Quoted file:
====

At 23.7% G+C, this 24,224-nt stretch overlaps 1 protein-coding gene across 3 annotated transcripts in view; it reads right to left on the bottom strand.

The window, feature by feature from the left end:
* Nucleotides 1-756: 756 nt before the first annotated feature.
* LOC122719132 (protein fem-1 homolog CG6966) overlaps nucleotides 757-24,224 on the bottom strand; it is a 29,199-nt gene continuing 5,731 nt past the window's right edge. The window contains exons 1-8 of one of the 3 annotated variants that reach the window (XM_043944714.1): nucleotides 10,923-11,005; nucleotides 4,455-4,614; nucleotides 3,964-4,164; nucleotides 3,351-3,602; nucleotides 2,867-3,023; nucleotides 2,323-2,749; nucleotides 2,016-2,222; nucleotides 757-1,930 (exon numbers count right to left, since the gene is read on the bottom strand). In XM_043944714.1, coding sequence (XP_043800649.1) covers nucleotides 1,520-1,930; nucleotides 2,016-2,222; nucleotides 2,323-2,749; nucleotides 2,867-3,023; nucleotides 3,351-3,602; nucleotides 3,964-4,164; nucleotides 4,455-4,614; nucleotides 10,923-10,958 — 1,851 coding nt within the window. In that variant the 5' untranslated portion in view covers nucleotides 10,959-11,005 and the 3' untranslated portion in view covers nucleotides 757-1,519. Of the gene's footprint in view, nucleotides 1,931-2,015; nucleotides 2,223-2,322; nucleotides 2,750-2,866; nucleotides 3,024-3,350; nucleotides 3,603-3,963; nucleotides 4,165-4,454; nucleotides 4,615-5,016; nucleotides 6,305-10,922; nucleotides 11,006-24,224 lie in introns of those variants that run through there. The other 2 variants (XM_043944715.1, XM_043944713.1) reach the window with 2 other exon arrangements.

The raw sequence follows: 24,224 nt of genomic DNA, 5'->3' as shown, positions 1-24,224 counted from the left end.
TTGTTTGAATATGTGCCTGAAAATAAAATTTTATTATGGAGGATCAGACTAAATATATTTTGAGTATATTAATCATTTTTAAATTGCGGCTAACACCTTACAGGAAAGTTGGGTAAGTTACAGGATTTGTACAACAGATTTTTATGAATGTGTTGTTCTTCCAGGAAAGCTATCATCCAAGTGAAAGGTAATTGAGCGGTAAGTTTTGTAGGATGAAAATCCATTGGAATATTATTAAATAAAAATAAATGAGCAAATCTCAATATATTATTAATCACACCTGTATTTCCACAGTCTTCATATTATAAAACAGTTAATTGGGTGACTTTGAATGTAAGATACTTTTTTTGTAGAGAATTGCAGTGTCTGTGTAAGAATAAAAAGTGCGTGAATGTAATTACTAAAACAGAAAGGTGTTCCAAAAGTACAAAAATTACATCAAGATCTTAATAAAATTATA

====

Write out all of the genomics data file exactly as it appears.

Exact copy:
At 23.7% G+C, this 24,224-nt stretch overlaps 1 protein-coding gene across 3 annotated transcripts in view; it reads right to left on the bottom strand.

The window, feature by feature from the left end:
* Nucleotides 1-756: 756 nt before the first annotated feature.
* LOC122719132 (protein fem-1 homolog CG6966) overlaps nucleotides 757-24,224 on the bottom strand; it is a 29,199-nt gene continuing 5,731 nt past the window's right edge. The window contains exons 1-8 of one of the 3 annotated variants that reach the window (XM_043944714.1): nucleotides 10,923-11,005; nucleotides 4,455-4,614; nucleotides 3,964-4,164; nucleotides 3,351-3,602; nucleotides 2,867-3,023; nucleotides 2,323-2,749; nucleotides 2,016-2,222; nucleotides 757-1,930 (exon numbers count right to left, since the gene is read on the bottom strand). In XM_043944714.1, coding sequence (XP_043800649.1) covers nucleotides 1,520-1,930; nucleotides 2,016-2,222; nucleotides 2,323-2,749; nucleotides 2,867-3,023; nucleotides 3,351-3,602; nucleotides 3,964-4,164; nucleotides 4,455-4,614; nucleotides 10,923-10,958 — 1,851 coding nt within the window. In that variant the 5' untranslated portion in view covers nucleotides 10,959-11,005 and the 3' untranslated portion in view covers nucleotides 757-1,519. Of the gene's footprint in view, nucleotides 1,931-2,015; nucleotides 2,223-2,322; nucleotides 2,750-2,866; nucleotides 3,024-3,350; nucleotides 3,603-3,963; nucleotides 4,165-4,454; nucleotides 4,615-5,016; nucleotides 6,305-10,922; nucleotides 11,006-24,224 lie in introns of those variants that run through there. The other 2 variants (XM_043944715.1, XM_043944713.1) reach the window with 2 other exon arrangements.

The raw sequence follows: 24,224 nt of genomic DNA, 5'->3' as shown, positions 1-24,224 counted from the left end.
TTGTTTGAATATGTGCCTGAAAATAAAATTTTATTATGGAGGATCAGACTAAATATATTTTGAGTATATTAATCATTTTTAAATTGCGGCTAACACCTTACAGGAAAGTTGGGTAAGTTACAGGATTTGTACAACAGATTTTTATGAATGTGTTGTTCTTCCAGGAAAGCTATCATCCAAGTGAAAGGTAATTGAGCGGTAAGTTTTGTAGGATGAAAATCCATTGGAATATTATTAAATAAAAATAAATGAGCAAATCTCAATATATTATTAATCACACCTGTATTTCCACAGTCTTCATATTATAAAACAGTTAATTGGGTGACTTTGAATGTAAGATACTTTTTTTGTAGAGAATTGCAGTGTCTGTGTAAGAATAAAAAGTGCGTGAATGTAATTACTAAAACAGAAAGGTGTTCCAAAAGTACAAAAATTACATCAAGATCTTAATAAAATTATA